A sentence is a judicial determination of a case, agitated between real parties, upon which real interest has been settled; in order to make a sentence, there must be a real interest, a real argument, a real prosecution, a real defence and a real decision; of all these requisites, not one takes place in the case of collusive and fraudulent suits; there is no Judge, but a person, invested with the ensigns of Judicial offices, is misemployed in listening to a fictitious cause proposed to him. There is no party litigating, there is no party defendant, and there is no real interest brought into question. The whole proceeding is collusive and fraudulent. It cannot therefore be treated as a judicial proceeding but may be passed by as availaing nothing to the party who sets it up.

10. I accordingly hold that I am bound by no precedent of this Court and I think I am justified for the reasons given above in overruling the second contention also of the appellant's advocate.

11. The result is that this appeal is dismissed but without costs throughout.

12. Prayer for leave to appeal under Section 15 of the Letters Patent is granted.

L.P. Appeal.

13. This is an appeal under Section 15 of the Letters Patent against the judgment of our learned brother, Mr. R.C. Mitter, J. and it has arisen out of a proceeding in execution of a decree. The judgment-debtor appellant preferred an objection under Section 47, Civil P. C, to the execution as started by the decree-holder in question, on the ground that there was an adjustment of the decree. The adjustment on which the judgment-debtor had relied, so far as the objection under Section 47 was concerned, was not certified by the Court as provided by law. In this circumstance, the courts below came to the decision that the adjustment pleaded by the judgment-debtor as a bar to the proceeding in execution could not be taken into account in the proceeding in execution. The learned Judge, Mr. Mitter, has agreed with the decision arrived at by the courts below, and has, in his judgment, dealt exhaustively with the questions that arise for consideration under the law, regard being had to the fact that the adjustment pleaded by the judgment-debtor appellant was not a certified adjustment. The judgment of our learned brother Mr. R.C. Mitter, J. was subjected to comment by the learned advocate for the appellant. On careful consideration of the same, we do not see any reason to differ from the said decision, and no useful purpose will be served by our dealing with the questions which have been exhaustively dealt with by our learned brother in his judgment.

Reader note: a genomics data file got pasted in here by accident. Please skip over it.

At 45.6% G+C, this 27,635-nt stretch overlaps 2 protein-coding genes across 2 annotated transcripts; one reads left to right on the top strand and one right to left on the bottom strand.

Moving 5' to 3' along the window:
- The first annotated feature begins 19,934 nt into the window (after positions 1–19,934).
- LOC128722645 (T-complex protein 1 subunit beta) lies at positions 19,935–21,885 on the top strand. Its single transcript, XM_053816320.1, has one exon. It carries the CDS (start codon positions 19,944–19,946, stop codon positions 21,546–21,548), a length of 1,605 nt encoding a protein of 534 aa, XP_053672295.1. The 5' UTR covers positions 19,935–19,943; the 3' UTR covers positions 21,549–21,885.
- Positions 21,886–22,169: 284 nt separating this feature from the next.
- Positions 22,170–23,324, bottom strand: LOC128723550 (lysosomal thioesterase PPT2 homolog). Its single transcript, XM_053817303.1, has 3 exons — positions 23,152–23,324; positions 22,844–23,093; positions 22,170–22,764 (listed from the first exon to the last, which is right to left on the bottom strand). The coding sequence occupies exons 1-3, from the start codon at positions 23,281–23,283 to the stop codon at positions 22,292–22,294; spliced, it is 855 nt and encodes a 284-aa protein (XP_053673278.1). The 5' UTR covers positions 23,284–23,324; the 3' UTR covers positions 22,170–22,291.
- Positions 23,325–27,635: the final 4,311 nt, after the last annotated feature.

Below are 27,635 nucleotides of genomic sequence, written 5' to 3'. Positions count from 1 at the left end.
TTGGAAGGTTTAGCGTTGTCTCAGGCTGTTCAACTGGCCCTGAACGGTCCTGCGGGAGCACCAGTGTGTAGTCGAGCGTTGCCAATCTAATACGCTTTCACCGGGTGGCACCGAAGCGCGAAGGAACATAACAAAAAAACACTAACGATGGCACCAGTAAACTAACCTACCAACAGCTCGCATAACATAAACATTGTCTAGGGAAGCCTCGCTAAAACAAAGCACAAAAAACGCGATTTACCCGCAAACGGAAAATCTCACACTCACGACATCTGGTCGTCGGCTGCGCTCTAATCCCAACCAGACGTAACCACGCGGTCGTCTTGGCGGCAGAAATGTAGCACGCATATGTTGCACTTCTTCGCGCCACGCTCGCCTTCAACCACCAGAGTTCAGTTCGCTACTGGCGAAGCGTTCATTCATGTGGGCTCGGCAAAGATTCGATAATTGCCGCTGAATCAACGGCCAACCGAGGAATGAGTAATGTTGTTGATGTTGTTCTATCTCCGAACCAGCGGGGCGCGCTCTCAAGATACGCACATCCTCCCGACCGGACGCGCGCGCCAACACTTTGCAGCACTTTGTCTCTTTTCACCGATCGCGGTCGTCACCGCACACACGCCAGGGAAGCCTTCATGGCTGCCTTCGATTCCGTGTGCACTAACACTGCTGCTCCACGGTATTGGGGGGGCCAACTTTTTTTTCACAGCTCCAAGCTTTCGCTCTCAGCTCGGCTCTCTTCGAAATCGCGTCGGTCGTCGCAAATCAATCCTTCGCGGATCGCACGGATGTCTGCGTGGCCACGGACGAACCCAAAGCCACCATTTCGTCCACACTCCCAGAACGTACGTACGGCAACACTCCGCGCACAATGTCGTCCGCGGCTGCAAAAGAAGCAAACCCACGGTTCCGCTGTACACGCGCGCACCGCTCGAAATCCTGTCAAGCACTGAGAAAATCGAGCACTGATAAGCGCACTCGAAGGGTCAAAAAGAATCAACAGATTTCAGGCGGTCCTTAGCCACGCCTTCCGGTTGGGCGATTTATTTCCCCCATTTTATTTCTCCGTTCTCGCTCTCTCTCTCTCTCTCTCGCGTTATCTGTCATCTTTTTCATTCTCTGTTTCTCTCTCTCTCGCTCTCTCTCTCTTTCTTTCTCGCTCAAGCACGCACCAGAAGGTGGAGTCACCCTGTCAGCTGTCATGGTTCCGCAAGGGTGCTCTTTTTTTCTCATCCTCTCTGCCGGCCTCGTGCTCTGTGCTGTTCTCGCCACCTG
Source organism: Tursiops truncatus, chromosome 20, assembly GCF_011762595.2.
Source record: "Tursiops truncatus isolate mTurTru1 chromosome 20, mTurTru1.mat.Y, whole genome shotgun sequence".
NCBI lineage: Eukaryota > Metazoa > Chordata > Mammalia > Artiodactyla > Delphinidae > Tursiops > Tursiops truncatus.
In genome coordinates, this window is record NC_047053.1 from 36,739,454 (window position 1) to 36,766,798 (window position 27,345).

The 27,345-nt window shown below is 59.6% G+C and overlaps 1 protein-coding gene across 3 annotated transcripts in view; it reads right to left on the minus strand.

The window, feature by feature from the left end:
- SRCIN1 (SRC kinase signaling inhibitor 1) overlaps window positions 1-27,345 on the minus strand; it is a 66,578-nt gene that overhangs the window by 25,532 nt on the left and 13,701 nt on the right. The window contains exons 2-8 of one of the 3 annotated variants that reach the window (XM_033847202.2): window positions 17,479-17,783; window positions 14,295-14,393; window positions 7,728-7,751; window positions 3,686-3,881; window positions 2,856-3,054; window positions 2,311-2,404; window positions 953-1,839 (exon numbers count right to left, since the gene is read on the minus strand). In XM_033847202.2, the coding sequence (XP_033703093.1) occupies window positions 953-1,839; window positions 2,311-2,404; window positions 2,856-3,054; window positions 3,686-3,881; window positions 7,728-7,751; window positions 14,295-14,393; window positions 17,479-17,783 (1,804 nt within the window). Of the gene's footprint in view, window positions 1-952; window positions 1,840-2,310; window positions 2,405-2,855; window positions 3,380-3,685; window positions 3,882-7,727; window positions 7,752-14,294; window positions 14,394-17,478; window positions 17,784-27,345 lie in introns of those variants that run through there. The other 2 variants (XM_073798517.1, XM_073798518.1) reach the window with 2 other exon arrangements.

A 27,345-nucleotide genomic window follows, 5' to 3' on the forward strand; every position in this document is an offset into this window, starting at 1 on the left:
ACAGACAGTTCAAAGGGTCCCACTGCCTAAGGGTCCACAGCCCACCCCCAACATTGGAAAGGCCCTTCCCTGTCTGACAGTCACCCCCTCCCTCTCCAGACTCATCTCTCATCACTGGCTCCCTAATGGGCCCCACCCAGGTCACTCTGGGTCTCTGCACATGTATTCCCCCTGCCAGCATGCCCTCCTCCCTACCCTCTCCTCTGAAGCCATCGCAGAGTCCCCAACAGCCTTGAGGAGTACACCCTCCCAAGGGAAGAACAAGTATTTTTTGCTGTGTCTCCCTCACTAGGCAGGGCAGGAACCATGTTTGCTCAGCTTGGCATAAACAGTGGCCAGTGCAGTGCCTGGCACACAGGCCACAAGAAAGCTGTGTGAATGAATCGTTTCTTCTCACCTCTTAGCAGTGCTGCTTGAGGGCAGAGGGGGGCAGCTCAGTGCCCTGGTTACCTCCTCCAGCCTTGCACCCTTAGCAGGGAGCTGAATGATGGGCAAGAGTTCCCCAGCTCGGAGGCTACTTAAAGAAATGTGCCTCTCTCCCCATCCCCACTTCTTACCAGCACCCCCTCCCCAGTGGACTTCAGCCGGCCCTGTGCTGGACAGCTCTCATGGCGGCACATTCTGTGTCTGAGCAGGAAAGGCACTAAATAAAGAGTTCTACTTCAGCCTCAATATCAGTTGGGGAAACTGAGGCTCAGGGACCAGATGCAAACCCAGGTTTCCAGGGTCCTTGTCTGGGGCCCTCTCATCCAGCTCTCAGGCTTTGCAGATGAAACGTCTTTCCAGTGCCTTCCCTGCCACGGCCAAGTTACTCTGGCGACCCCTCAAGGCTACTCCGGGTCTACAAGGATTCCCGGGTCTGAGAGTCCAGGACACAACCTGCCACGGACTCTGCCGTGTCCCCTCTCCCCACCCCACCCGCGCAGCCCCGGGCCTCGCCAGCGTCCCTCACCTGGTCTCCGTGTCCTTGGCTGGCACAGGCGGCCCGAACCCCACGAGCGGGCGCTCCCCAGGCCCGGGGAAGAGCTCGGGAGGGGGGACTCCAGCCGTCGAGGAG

14. The appeal is dismissed with costs. The hearing fee in the appeal is assessed at 2 gold mohurs.